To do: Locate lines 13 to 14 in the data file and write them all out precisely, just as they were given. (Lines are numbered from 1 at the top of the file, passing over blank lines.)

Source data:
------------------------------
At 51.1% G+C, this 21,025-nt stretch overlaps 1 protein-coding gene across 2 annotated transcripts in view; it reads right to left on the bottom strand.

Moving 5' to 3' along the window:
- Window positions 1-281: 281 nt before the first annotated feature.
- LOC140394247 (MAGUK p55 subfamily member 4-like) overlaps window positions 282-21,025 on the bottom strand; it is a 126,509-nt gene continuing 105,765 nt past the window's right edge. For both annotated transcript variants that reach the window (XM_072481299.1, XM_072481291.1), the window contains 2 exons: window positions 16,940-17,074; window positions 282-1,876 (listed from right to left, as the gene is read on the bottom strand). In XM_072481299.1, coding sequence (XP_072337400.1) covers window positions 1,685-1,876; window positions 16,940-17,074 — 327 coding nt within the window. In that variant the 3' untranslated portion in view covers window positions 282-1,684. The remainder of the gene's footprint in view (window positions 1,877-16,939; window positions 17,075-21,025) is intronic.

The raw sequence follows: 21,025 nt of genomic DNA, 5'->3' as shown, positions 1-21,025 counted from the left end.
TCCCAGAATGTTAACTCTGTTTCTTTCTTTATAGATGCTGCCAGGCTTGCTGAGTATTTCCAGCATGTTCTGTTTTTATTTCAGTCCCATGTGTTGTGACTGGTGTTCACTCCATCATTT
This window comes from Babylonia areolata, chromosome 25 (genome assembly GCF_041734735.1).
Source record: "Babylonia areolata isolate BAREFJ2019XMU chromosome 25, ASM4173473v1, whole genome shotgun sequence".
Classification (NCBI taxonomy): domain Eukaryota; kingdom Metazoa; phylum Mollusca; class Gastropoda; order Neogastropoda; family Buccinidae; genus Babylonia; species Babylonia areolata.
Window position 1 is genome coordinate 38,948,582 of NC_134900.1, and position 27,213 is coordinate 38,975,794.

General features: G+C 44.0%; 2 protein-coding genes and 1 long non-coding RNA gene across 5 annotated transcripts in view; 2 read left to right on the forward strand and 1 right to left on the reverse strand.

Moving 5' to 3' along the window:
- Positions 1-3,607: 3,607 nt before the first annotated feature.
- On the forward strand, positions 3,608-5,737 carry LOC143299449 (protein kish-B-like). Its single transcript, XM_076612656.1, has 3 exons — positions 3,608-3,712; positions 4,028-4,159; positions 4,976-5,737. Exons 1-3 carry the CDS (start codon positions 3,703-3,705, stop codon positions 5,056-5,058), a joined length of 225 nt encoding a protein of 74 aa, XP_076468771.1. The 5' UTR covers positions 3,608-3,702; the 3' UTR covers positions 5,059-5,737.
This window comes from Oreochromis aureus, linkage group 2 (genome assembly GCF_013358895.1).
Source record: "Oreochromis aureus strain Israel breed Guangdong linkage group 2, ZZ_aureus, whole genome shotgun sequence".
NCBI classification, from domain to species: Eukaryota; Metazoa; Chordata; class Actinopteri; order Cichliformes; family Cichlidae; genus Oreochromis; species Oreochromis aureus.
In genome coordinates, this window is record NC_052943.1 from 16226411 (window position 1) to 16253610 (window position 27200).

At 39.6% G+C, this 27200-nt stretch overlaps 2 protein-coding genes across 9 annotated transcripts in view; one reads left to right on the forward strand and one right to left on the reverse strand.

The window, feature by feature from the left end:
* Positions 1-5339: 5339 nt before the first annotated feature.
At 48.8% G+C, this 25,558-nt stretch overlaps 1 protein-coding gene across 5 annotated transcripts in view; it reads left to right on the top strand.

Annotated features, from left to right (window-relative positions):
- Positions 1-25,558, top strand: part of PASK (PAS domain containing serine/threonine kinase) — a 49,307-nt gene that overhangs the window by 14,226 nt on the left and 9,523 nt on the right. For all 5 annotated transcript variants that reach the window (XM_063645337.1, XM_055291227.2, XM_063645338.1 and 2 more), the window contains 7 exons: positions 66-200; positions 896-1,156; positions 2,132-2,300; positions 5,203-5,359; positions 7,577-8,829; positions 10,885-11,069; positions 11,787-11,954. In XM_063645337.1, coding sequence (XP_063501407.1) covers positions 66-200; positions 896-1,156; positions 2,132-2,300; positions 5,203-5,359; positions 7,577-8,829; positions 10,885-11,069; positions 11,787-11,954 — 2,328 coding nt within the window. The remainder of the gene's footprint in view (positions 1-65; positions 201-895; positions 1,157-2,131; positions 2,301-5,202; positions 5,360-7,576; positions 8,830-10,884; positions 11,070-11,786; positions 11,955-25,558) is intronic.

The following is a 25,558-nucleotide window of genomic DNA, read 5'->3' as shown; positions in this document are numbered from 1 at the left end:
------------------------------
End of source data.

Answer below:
- Positions 1-3,607: 3,607 nt before the first annotated feature.
- On the forward strand, positions 3,608-5,737 carry LOC143299449 (protein kish-B-like). Its single transcript, XM_076612656.1, has 3 exons — positions 3,608-3,712; positions 4,028-4,159; positions 4,976-5,737. Exons 1-3 carry the CDS (start codon positions 3,703-3,705, stop codon positions 5,056-5,058), a joined length of 225 nt encoding a protein of 74 aa, XP_076468771.1. The 5' UTR covers positions 3,608-3,702; the 3' UTR covers positions 5,059-5,737.